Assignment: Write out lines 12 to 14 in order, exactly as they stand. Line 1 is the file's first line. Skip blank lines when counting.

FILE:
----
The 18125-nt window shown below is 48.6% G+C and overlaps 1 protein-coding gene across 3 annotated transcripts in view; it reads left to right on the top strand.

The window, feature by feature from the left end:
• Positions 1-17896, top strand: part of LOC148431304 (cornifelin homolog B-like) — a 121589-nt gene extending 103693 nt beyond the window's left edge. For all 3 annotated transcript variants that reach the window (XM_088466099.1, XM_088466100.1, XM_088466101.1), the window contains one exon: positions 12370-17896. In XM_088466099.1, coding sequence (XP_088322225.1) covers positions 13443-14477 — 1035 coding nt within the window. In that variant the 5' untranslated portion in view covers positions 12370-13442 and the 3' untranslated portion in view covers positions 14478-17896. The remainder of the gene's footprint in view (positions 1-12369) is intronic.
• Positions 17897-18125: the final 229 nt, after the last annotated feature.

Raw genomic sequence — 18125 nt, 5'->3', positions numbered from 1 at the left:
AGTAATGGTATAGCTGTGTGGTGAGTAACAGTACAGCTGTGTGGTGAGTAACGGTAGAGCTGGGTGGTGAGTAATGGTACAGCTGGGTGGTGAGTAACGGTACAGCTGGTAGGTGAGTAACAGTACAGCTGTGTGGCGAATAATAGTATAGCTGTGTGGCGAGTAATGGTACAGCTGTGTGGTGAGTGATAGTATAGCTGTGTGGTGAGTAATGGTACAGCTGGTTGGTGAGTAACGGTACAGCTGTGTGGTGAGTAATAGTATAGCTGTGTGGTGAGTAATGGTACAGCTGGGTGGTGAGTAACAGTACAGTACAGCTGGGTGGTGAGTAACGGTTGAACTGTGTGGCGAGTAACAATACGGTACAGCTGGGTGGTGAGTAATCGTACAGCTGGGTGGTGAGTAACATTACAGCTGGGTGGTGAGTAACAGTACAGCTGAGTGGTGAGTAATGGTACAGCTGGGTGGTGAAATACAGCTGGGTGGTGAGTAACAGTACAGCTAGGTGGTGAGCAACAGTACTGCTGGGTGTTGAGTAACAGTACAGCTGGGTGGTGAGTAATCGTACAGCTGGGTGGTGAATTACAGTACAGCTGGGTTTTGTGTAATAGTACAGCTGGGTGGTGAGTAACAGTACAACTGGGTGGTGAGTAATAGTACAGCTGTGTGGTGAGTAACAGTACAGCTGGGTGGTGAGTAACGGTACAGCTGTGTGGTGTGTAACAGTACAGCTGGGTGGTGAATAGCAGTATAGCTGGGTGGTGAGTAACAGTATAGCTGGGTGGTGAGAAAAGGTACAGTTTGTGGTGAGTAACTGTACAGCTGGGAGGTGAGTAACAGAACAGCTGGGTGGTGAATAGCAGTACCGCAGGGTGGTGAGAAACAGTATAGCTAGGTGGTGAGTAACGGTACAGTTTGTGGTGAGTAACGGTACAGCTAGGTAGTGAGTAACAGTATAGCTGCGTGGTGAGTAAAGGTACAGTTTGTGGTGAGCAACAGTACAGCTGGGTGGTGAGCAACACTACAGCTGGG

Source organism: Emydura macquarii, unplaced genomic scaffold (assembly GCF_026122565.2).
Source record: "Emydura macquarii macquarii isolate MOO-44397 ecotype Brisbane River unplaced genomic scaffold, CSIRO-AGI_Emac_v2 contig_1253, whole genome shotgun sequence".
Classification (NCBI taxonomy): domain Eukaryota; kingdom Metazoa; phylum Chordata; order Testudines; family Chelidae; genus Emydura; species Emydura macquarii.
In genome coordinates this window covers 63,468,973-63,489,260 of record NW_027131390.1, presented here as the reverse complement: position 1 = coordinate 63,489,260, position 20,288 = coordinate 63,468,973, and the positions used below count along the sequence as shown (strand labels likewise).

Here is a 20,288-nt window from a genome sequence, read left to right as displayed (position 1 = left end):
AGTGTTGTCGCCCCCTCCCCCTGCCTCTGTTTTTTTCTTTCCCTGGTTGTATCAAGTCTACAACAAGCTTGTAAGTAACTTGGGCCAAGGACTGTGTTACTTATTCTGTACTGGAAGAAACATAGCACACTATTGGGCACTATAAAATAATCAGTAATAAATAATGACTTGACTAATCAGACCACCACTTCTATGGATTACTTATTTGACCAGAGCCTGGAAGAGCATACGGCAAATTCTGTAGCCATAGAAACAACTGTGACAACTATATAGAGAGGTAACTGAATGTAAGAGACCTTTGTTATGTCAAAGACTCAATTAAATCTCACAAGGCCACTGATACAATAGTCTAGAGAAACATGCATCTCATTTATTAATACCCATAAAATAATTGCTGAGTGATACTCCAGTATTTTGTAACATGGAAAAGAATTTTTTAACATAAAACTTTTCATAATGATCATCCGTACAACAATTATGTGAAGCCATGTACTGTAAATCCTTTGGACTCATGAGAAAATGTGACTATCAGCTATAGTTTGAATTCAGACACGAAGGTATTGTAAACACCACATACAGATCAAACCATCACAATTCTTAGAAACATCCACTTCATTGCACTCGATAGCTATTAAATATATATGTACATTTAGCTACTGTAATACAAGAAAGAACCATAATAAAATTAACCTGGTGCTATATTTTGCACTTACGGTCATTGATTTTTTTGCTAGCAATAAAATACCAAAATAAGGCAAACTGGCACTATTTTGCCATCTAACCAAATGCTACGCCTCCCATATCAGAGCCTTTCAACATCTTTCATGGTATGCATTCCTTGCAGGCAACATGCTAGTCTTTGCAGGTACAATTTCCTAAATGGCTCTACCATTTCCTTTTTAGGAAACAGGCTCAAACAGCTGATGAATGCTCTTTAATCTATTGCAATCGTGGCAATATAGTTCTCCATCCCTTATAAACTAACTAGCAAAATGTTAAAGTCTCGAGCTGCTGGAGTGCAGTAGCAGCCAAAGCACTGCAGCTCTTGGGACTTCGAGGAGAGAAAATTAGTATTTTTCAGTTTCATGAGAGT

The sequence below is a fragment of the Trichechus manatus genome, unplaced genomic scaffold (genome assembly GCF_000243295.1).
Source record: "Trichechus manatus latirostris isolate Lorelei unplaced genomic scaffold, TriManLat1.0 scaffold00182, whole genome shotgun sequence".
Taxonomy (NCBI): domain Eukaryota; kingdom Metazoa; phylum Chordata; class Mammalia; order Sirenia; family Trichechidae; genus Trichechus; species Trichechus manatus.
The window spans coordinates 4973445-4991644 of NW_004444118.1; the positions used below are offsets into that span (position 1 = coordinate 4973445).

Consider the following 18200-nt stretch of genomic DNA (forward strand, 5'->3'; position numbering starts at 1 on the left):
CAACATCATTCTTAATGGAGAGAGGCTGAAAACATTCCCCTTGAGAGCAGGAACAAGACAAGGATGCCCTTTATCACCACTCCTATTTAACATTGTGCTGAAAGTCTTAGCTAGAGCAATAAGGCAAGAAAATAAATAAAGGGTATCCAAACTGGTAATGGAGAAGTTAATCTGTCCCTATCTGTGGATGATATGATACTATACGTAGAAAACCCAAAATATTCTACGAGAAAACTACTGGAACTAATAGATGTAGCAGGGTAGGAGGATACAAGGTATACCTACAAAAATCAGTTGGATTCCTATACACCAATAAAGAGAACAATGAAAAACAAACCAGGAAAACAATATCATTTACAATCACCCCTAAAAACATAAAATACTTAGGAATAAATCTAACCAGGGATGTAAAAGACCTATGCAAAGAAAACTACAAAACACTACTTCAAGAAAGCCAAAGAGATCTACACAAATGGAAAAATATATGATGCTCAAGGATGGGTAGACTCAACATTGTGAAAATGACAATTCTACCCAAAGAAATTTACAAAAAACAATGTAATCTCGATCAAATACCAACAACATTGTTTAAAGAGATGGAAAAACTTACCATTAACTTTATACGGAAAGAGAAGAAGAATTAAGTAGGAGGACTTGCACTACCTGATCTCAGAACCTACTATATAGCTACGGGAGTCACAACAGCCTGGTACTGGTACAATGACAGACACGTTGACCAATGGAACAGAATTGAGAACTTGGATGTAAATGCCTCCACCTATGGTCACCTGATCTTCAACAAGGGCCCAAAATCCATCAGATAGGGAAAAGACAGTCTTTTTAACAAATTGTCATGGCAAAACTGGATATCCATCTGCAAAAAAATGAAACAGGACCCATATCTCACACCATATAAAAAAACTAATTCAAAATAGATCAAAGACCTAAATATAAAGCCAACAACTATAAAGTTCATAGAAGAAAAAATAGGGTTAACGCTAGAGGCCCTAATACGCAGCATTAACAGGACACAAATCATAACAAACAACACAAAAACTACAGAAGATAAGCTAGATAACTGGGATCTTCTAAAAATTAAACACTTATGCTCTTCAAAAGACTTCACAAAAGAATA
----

AGTGTTGTCGCCCCCTCCCCCTGCCTCTGTTTTTTTCTTTCCCTGGTTGTATCAAGTCTACAACAAGCTTGTAAGTAACTTGGGCCAAGGACTGTGTTACTTATTCTGTACTGGAAGAAACATAGCACACTATTGGGCACTATAAAATAATCAGTAATAAATAATGACTTGACTAATCAGACCACCACTTCTATGGATTACTTATTTGACCAGAGCCTGGAAGAGCATACGGCAAATTCTGTAGCCATAGAAACAACTGTGACAACTATATAGAGAGGTAACTGAATGTAAGAGACCTTTGTTATGTCAAAGACTCAATTAAATCTCACAAGGCCACTGATACAATAGTCTAGAGAAACATGCATCTCATTTATTAATACCCATAAAATAATTGCTGAGTGATACTCCAGTATTTTGTAACATGGAAAAGAATTTTTTAACATAAAACTTTTCATAATGATCATCCGTACAACAATTATGTGAAGCCATGTACTGTAAATCCTTTGGACTCATGAGAAAATGTGACTATCAGCTATAGTTTGAATTCAGACACGAAGGTATTGTAAACACCACATACAGATCAAACCATCACAATTCTTAGAAACATCCACTTCATTGCACTCGATAGCTATTAAATATATATGTACATTTAGCTACTGTAATACAAGAAAGAACCATAATAAAATTAACCTGGTGCTATATTTTGCACTTACGGTCATTGATTTTTTTGCTAGCAATAAAATACCAAAATAAGGCAAACTGGCACTATTTTGCCATCTAACCAAATGCTACGCCTCCCATATCAGAGCCTTTCAACATCTTTCATGGTATGCATTCCTTGCAGGCAACATGCTAGTCTTTGCAGGTACAATTTCCTAAATGGCTCTACCATTTCCTTTTTAGGAAACAGGCTCAAACAGCTGATGAATGCTCTTTAATCTATTGCAATCGTGGCAATATAGTTCTCCATCCCTTATAAACTAACTAGCAAAATGTTAAAGTCTCGAGCTGCTGGAGTGCAGTAGCAGCCAAAGCACTGCAGCTCTTGGGACTTCGAGGAGAGAAAATTAGTATTTTTCAGTTTCATGAGAGT

The sequence below is a fragment of the Trichechus manatus genome, unplaced genomic scaffold (genome assembly GCF_000243295.1).
Source record: "Trichechus manatus latirostris isolate Lorelei unplaced genomic scaffold, TriManLat1.0 scaffold00182, whole genome shotgun sequence".